How John Legend became an unexpected political firebrand

He's a bit Michael Bublé, isn't he? Safe – music for your nan. Yet the singer is anything but conservative when it comes to speaking his mind

It’s always the quiet ones. That’s what they say, isn’t it? Striking when you least expect it, an impassioned outburst, a shocking revelation, or even a profound act of kindness

Read more: Trump protest anthems: Our pick of the many, many anti-Trump songs

John Legend was a quiet one. He was once referred as an “ordinary soul man” by veteran music journalist Robert Christgau, and his debut album, 2004’s ‘Get Lifted’, was fairly one dimensional in terms of lyrical content: love, family, heartbreak and infidelity (with the odd dick joke thrown in for fun).


The first time I ever came across him he was the unassuming John Stephens, a backing keyboard player for Kanye West at the rapper’s first ever UK show in 2004. He hadn’t yet adopted his stage, name but it was obvious he was more than just an extra in West’s rapid ascension to gargantuan fame.

Still, Legend didn’t immediately stand out as someone destined for longevity, nor someone who had much to say for themselves. In a lot of ways he seemed like a safe, schmaltzy crooner like a Harry Connick Jr. or a Michael Bublé, careful not to ruffle any feathers through his music or opinions on world issues. Yet that would soon change.

These days, the 41-year-old crooner is done playing it safe. Instead of putting a filter on his thoughts and feelings, he’s never been more comfortable, fearlessly swinging for the heads of narcissistic presidents, trigger happy cops, white supremacists, disgraced musicians and convicted Hollywood sex offenders.

Even outdated Christmas songs can’t escape his unyielding do-goodery. In 2019, he and Kelly Clarkson recorded an updated version of ‘Baby, It’s Cold Outside’, after the original track faced controversy from the #MeToo movement for the lyrics, “Say what’s in this drink? (No cabs to be had out there),” believed to be a reference to date rape.

His biggest adversary, however, has been US president Donald Trump. Together with his wife, Chrissy Teigen, Legend has thrown a number of jabs at the leader of the free world both before and after his appointment as the 45th president.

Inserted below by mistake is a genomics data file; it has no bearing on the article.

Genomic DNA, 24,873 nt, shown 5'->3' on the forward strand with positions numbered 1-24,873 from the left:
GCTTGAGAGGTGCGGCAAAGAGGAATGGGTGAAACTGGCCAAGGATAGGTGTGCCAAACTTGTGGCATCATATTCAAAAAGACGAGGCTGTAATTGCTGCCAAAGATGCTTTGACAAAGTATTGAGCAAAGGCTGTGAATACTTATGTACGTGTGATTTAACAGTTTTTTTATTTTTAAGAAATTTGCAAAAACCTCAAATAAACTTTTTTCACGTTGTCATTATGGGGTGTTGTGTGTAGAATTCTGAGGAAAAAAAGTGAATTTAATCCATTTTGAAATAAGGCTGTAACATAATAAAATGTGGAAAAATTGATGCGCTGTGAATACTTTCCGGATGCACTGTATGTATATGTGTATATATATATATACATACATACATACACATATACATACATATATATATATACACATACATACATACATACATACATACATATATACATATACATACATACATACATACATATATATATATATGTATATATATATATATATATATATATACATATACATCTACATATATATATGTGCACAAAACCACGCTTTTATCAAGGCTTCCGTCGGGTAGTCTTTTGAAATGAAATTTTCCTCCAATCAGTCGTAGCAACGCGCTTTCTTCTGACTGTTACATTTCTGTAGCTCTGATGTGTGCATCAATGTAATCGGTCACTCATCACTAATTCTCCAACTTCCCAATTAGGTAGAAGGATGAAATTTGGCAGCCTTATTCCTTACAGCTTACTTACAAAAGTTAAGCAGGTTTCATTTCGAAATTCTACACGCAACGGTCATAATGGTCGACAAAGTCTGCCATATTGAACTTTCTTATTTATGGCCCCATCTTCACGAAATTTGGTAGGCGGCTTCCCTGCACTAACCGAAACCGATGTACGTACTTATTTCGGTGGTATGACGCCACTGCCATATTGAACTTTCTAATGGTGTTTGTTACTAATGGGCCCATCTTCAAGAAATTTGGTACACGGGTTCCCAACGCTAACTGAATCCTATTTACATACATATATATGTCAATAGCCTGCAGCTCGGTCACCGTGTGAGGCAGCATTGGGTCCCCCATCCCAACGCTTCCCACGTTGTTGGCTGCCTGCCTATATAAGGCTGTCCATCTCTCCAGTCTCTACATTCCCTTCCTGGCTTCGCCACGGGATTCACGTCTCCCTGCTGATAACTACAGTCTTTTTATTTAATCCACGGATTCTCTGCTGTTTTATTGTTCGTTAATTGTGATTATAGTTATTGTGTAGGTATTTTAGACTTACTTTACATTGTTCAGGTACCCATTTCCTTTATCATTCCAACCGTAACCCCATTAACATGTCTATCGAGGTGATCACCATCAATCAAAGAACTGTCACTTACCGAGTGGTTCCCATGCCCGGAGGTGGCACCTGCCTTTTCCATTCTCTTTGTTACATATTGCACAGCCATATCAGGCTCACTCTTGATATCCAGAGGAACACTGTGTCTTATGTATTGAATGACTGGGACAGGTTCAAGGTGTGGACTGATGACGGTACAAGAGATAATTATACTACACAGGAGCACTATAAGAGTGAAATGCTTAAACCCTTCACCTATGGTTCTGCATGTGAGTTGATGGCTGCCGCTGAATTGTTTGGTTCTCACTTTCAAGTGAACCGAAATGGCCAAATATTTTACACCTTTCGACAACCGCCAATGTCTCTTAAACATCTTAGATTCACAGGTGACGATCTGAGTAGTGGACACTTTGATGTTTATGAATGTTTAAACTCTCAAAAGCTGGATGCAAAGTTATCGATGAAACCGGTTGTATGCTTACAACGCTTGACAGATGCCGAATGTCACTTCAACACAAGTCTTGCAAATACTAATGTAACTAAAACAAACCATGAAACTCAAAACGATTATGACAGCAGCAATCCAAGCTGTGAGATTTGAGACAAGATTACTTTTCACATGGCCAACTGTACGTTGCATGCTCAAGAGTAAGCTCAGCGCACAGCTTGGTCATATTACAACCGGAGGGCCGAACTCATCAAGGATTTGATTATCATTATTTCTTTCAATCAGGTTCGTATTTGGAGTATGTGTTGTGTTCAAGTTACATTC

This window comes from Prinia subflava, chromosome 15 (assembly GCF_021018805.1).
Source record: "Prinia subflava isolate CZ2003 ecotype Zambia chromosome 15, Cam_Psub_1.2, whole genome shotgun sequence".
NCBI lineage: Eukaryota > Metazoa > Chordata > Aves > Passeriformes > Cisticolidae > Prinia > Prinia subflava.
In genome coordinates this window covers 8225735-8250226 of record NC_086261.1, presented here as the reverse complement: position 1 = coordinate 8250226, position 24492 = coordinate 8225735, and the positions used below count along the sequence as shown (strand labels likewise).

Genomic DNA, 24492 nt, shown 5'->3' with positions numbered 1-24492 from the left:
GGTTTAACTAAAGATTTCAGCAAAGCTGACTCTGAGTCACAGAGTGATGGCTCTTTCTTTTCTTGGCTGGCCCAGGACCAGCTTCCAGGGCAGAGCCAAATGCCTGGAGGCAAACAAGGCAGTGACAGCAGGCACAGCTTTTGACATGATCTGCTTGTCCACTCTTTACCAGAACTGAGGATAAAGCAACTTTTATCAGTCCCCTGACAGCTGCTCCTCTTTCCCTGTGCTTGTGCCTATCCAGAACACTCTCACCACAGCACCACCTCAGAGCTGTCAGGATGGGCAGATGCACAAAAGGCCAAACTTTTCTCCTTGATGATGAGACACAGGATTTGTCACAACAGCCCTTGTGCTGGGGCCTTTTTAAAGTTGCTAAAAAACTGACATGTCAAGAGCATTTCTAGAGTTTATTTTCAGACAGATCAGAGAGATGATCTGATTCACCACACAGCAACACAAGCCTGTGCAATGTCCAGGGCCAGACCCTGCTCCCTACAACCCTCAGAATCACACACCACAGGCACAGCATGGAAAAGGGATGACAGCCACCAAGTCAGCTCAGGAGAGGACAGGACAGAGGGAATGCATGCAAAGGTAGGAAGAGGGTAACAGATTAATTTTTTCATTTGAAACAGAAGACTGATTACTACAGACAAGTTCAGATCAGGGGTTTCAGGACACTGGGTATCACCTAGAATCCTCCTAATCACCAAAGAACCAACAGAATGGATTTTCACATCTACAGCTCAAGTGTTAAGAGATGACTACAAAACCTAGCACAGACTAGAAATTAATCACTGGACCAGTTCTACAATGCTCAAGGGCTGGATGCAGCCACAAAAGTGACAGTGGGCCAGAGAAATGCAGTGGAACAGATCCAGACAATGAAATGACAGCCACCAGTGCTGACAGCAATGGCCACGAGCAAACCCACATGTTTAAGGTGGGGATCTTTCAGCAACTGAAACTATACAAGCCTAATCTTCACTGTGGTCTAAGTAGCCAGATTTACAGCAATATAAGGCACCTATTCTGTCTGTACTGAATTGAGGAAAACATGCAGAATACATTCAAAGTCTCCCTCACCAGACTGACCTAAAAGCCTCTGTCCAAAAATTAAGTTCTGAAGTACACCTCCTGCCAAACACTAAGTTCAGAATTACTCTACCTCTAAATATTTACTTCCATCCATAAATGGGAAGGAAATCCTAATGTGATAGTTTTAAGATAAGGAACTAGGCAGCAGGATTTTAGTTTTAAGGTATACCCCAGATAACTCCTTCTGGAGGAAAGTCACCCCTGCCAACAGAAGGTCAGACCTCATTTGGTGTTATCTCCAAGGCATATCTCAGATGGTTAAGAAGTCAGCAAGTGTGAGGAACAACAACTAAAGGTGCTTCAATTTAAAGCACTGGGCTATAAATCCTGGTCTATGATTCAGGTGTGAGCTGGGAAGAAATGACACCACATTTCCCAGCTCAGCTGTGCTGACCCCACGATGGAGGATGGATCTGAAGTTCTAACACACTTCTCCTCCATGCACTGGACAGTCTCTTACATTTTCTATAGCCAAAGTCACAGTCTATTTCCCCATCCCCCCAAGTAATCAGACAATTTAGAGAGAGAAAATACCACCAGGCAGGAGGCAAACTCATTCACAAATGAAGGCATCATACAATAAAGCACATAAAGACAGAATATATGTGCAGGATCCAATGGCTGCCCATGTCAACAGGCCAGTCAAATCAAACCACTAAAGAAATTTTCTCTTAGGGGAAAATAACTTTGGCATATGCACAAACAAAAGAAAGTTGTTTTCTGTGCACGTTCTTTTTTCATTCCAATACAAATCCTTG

It all came to a head in 2019, when Trump called Legend and Teigen out in a tweet about criminal justice reform. “Guys like boring musician @johnlegend, and his filthy mouthed wife are talking now about how great it is – but I didn’t see them around when we needed help getting it passed,” he wrote.

Quick to fire back, Legend called on the president’s wife to give him the attention he so desperately craved. “Imagine being president of a whole country and spending your Sunday night hate-watching MSNBC hoping somebody – ANYBODY – will praise you,” he said. “Melania, please praise this man. He needs you.” Teigen was less tactful in her response, calling Trump a “pussy ass bitch.”

John Legend
John Legend. CREDIT: John Sciulli/Getty Images

While taking shots at Donald Trump is like picking low-hanging fruit off of a very small tree, Legend’s criticism has never felt forced or put on to earn cool points amongst the president’s scores of haters. In fact, his unrelenting quest for social justice has seen him tackle a number of issues that many celebrities have been too scared to get involved in. Like the time he spoke out against R. Kelly following the controversial docu-series Surviving R. Kelly. As the deafening sound of nervous complicity rang out across the music industry, Legend didn’t mince his words: “I don’t give a fuck about protecting a serial child rapist.”

More recently, he’s been heavily involved in supporting and bringing awareness to the Black Lives Matter movement. Aside from signing an open letter calling for local officials to cut police spending and budgets following the recent killings of George Floyd and Breonna Taylor at the hands of police, Legend – together with Teigen – has donated $200,000 to a number of anti-racism causes.

As someone who regularly bears his soul in his music, we probably shouldn’t be surprised by John Legend’s impassioned actions. Unafraid to wage a war with the establishment when it’s deemed necessary, he inspires rallying cries the world over, evidently more concerned with human rights than the trajectory of his own career, even risking friendships in the process – he and longtime friend Kanye West are still not talking since the rapper pledged his support for Donald Trump.

So here’s to you, John Legend, you political firebrand dosed in petrol. You might not be the music hero everybody wants, but you’re the one it needs. Keep fighting the good fight and holding those fuckers accountable.

John Legend’s ‘Bigger Love’ is out now.